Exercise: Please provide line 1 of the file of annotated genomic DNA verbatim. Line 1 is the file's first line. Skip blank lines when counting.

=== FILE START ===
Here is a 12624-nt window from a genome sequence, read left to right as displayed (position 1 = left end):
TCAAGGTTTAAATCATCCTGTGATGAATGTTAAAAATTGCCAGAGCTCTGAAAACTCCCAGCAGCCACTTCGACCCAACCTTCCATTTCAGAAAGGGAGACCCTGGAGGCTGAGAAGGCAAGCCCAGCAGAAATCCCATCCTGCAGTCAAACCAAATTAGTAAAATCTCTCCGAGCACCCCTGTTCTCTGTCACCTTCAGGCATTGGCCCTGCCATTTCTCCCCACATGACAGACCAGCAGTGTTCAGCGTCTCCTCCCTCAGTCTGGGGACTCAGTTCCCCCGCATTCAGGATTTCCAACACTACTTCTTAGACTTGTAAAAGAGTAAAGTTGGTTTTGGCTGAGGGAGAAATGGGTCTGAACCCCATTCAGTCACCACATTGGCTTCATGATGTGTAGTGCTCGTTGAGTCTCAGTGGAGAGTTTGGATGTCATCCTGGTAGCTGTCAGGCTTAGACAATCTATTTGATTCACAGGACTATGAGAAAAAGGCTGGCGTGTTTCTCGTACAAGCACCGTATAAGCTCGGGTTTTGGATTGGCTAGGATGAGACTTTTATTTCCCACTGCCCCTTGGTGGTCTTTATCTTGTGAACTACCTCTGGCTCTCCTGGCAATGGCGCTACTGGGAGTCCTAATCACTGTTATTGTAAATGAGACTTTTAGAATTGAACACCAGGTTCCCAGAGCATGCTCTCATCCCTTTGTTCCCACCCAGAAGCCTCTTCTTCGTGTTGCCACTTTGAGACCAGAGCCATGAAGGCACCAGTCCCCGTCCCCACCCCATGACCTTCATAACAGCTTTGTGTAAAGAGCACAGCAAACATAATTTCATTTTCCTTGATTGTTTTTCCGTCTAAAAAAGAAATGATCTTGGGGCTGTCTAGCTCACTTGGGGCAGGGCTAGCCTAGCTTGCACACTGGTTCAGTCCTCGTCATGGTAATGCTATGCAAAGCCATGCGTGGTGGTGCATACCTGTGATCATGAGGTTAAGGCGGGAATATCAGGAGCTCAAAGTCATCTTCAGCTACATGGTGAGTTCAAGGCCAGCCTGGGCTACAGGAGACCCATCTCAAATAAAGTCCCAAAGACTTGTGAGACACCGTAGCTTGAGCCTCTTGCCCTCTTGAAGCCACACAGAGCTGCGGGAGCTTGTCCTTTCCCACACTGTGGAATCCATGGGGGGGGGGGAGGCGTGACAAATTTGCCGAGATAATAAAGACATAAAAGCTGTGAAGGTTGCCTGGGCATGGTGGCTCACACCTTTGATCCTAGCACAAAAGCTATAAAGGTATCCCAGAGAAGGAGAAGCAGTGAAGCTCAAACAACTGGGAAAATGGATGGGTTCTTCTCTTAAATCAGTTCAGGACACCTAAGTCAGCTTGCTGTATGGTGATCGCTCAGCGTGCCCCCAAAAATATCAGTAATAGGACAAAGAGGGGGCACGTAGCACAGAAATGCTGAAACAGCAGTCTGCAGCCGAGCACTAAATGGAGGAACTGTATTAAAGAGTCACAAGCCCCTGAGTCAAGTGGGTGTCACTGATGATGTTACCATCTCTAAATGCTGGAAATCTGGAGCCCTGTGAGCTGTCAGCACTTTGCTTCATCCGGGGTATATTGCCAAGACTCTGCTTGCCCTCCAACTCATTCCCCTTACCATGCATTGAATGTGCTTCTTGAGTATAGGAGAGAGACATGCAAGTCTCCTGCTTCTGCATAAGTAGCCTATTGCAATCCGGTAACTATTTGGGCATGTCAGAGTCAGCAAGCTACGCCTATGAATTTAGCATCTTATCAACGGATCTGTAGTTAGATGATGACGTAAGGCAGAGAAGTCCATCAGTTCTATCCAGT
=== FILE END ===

Here is a 12624-nt window from a genome sequence, read left to right as displayed (position 1 = left end):